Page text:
Now, needless to say, most folks in America nowadays are not convinced that they’re getting a good value for money for their tax dollars.  They are not willing customers.  And so coercion enters the equation…more and more people feel like they are being coerced to pay their taxes.  I am far from denying that this is the case.  However, it is important to note that I speak of coercion entering the equation–it is not an inevitable part of it.  There have been and are plenty of times when most citizens willingly pay their taxes, or willingly pay a large part of them (approving of what they’re going to).  There have been and are times when citizens have felt that when their representatives act, they are genuinely acting as a community, tackling a problem together, and when this is the case, they are not being coerced to obey their government, even if coercion is always theoretically an option.  Coercion only becomes operative when they begin to think of their obedience in terms of coercion.  Now this tends to happen, indeed perhaps inevitably happens, in more centralized governments, where the decision-making processes become impersonal, bureaucratized, and completely out of touch with real citizens and communities.  In such environments, skepticism and mistrust flourish, both because there generally is greater corruption, and because, even when there isn’t, it is simply harder for citizens to understand clearly why certain decisions are being made.  Policies become inefficient, so it is hard to see the reward, and as they seem arbitrary it becomes impossible to feel love, unless a war is declared, artificially generating love by means of hate This is certainly the case in America today, and so I expect the sense of unwillingness and coercion to grow.  And, as governments cannot long function effectively when they have to rely increasingly on coercion, I’m afraid that the situation may become increasingly unstable in America in coming years.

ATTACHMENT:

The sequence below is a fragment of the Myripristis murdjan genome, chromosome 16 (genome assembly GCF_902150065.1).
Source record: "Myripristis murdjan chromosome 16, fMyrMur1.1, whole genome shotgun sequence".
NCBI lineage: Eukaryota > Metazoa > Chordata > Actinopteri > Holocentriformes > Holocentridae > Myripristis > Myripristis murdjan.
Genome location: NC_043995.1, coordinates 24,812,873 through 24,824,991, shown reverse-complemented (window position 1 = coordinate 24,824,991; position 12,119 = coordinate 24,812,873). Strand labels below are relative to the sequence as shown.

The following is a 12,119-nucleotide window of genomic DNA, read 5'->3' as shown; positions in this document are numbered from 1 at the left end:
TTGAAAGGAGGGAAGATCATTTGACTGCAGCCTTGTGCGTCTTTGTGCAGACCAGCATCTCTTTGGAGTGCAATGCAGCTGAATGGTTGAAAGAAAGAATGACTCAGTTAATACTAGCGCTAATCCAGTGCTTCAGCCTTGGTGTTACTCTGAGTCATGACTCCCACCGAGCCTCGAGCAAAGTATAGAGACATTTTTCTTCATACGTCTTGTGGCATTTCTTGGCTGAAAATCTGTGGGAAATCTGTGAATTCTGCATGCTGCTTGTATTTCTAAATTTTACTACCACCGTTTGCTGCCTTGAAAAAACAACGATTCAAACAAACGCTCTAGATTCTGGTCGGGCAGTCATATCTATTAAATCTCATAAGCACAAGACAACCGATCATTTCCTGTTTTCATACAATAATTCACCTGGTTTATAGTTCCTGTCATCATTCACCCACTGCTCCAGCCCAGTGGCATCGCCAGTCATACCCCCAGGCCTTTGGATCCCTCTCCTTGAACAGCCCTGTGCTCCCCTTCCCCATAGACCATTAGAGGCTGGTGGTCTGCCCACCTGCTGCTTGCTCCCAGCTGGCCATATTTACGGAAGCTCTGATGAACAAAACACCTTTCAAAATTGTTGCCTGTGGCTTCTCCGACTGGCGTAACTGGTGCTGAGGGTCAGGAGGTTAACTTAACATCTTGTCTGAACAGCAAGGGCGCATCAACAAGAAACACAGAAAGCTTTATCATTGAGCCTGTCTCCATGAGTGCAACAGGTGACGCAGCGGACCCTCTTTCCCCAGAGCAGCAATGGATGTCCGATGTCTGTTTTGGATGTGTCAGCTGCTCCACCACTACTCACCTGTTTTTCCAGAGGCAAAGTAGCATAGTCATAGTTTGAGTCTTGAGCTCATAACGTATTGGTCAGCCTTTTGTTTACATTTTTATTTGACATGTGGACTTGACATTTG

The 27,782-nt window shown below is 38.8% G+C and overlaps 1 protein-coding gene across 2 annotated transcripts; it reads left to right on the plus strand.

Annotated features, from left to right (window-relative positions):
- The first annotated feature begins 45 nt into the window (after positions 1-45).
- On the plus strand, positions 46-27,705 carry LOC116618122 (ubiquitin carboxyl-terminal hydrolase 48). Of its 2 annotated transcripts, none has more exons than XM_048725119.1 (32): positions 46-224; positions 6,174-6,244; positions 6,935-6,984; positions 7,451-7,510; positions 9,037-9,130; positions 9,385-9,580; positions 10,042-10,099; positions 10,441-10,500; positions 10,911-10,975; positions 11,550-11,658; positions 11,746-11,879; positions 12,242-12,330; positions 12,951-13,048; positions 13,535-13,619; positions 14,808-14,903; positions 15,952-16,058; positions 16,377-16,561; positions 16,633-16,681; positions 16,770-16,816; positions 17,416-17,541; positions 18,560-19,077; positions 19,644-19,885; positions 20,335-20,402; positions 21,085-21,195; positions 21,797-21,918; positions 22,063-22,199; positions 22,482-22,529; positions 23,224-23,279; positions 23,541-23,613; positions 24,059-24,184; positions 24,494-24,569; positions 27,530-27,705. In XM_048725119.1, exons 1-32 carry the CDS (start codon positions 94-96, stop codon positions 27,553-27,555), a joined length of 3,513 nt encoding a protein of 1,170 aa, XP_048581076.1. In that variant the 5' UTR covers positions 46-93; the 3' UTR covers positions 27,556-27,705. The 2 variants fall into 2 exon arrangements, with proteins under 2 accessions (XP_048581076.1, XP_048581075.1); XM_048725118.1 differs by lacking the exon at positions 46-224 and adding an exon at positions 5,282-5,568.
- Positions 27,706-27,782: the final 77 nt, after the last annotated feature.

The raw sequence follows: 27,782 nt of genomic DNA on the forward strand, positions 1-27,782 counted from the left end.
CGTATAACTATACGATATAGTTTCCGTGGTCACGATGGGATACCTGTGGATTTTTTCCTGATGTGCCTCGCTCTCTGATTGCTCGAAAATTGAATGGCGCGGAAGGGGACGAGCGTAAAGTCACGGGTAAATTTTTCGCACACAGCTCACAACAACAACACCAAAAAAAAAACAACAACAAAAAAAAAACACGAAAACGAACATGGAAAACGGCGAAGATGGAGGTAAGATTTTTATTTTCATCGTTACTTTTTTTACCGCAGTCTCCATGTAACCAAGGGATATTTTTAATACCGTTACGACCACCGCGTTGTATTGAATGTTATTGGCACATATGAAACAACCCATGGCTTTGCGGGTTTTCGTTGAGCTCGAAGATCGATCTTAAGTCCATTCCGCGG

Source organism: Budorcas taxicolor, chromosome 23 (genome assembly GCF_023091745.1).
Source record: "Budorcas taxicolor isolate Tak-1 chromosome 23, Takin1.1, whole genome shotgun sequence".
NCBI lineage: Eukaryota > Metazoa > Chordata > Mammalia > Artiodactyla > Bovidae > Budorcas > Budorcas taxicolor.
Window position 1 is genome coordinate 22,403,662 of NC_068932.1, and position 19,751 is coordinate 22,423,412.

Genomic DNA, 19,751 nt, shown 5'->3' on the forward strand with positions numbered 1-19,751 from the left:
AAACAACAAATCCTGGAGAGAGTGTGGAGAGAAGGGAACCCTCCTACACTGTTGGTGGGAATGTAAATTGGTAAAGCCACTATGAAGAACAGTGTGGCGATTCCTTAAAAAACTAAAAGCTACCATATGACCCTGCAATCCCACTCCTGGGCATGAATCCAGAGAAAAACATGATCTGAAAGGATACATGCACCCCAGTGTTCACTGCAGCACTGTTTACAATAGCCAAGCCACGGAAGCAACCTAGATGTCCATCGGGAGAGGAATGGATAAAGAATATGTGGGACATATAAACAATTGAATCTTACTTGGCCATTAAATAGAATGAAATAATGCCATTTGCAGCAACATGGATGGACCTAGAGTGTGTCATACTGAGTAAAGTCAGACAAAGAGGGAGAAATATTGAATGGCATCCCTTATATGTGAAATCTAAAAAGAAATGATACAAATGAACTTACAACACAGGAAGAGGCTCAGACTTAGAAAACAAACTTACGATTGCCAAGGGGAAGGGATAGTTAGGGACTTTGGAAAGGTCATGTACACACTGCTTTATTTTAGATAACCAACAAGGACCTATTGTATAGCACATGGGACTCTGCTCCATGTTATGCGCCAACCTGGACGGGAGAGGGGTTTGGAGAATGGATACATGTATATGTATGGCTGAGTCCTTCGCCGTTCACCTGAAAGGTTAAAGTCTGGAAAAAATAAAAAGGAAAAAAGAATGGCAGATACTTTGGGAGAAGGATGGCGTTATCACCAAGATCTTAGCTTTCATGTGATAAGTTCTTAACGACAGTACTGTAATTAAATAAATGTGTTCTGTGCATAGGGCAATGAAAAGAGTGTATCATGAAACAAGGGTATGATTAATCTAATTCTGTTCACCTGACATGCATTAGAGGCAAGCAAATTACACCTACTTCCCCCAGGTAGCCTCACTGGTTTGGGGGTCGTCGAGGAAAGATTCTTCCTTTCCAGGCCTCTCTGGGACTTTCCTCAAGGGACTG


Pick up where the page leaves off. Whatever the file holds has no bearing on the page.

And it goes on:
In any case, I think we have seen enough to establish that coercion does not necessarily characterize the political sphere, any more that freedom from coercion necessarily characterizes the economic sphere.  The similarities, indeed, are remarkable in today’s world.  In both economics and politics, we have very large institutional actors with enormous resources that both dedicate to persuading individuals that they they are providing important and valuable goods and services that those individuals should support with their money and loyalty.  If more positive motivations fail, both are prepared to resort to more or less subtle forms of fear or manipulation to persuade people whose rational perceptions leave them skeptical of the value of the service, or else to use their weight to maneuver so that there are no other viable options in the marketplace, and people support their product because they can’t imagine alternatives.  The remaining differences, while significant, tend (in modern Western democracies at least) to be differences of degree, rather than absolute differences.